500.A15A5/893: Telegram

The Ambassador in the United Kingdom (Bingham) to the Secretary of State

391. I transmitted the Department’s 223 of June 4, 8 p.m., to the Foreign Office orally and this morning was read a reply in substance as follows:

“His Majesty’s Government in the United Kingdom for their part fully reciprocate the views of the United States Government in this matter, and as evidence of the sincerity of their intentions, have already decided that the five capital ships included in their estimates for 1937 and 1938 should mount guns not exceeding 14-inch calibre. His Majesty’s Government are prepared to abide by that limitation, unless and until other principal naval powers, by their departure therefrom, are regarded by His Majesty’s Government as having rendered such a course impossible. They desire by this means to give a lead to the world and they earnestly hope that the United States Government will see their way to join with them in setting an example to other powers in regard to this particular phase of naval limitation”.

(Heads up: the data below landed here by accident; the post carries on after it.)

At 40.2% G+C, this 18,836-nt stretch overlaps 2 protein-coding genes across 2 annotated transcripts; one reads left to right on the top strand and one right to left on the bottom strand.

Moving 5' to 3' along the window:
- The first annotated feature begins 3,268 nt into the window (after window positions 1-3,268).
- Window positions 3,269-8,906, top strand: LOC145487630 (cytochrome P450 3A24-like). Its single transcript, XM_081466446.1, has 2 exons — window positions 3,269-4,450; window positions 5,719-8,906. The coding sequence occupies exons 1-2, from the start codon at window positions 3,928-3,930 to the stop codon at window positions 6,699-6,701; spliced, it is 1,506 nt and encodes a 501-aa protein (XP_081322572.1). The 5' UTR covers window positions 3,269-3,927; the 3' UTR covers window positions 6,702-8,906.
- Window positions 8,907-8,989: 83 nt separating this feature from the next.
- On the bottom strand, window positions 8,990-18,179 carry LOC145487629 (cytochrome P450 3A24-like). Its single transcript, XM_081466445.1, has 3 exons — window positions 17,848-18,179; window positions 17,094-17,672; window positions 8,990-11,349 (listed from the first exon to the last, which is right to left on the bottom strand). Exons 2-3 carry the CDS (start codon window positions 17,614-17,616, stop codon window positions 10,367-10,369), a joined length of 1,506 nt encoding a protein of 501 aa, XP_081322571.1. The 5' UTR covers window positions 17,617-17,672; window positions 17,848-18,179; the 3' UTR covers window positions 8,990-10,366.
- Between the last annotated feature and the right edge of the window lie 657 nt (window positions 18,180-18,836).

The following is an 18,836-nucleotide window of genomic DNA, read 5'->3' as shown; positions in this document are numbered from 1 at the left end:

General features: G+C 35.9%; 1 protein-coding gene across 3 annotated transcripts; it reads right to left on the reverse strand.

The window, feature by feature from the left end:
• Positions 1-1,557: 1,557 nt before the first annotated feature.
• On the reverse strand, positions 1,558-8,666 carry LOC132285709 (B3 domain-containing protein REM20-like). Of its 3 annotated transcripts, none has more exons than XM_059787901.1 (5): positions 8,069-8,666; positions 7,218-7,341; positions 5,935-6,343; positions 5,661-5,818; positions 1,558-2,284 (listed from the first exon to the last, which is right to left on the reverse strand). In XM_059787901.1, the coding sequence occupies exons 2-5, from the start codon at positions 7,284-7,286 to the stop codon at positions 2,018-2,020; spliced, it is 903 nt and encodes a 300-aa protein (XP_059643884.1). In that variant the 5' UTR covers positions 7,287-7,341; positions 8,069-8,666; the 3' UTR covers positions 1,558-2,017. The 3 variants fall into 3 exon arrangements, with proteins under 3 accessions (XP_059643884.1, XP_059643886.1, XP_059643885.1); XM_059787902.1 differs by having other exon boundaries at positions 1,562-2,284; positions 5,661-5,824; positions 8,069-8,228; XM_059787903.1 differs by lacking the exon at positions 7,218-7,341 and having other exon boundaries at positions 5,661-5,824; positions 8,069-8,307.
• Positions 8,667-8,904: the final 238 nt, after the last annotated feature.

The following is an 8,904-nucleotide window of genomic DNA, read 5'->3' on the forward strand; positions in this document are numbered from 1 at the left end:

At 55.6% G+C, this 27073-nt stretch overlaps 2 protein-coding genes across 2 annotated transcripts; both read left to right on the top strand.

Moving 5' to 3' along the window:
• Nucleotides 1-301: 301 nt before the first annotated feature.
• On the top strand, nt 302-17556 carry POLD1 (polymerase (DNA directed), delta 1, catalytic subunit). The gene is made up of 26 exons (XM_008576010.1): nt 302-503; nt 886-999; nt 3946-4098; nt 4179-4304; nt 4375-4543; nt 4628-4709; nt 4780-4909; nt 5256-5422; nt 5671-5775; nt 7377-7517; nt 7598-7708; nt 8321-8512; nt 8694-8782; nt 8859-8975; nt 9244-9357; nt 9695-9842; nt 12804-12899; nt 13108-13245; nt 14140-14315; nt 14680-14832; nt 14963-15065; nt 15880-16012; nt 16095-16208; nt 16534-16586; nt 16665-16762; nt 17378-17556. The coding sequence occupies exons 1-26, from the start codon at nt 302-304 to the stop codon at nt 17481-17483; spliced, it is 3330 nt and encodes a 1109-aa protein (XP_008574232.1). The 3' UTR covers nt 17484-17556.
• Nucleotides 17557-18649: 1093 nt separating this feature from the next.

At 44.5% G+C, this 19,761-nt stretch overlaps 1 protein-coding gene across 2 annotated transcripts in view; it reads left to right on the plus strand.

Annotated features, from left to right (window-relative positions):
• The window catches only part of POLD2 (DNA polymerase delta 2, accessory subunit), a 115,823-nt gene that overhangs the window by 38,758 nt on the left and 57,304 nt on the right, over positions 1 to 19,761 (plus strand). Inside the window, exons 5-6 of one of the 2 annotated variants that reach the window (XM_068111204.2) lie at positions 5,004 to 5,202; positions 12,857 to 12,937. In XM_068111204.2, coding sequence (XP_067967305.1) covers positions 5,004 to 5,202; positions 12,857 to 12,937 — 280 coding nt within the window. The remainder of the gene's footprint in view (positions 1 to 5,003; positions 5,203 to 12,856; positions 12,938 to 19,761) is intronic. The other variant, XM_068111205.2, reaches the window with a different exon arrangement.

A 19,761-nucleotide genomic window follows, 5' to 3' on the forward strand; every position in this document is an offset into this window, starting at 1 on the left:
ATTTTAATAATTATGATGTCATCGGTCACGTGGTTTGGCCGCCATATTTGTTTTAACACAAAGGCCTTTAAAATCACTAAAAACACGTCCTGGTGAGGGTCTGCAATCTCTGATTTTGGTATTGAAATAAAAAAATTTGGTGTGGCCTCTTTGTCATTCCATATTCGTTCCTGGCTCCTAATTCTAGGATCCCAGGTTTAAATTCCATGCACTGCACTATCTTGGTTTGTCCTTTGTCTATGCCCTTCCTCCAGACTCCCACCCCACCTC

I then asked as to the matter of ratifications of the London Naval Treaty by this Government and was informed that the French Government had informed the British Government they desired to ratify the treaty before the present session of the Chamber ended (presumably on the understanding that the British Government likewise intended early ratification). The Foreign Office then added that the [Page 634] matter of ratification was before the Cabinet now but that even though the Soviets had not given their final agreement I might take an informal assurance that the British Government intended ratification before the adjournment of Parliament.

Craigie stated he was leaving England for Japan about the middle of August but hoped before that time Mussolini’s frame of mind might be such as to bring him into the treaty.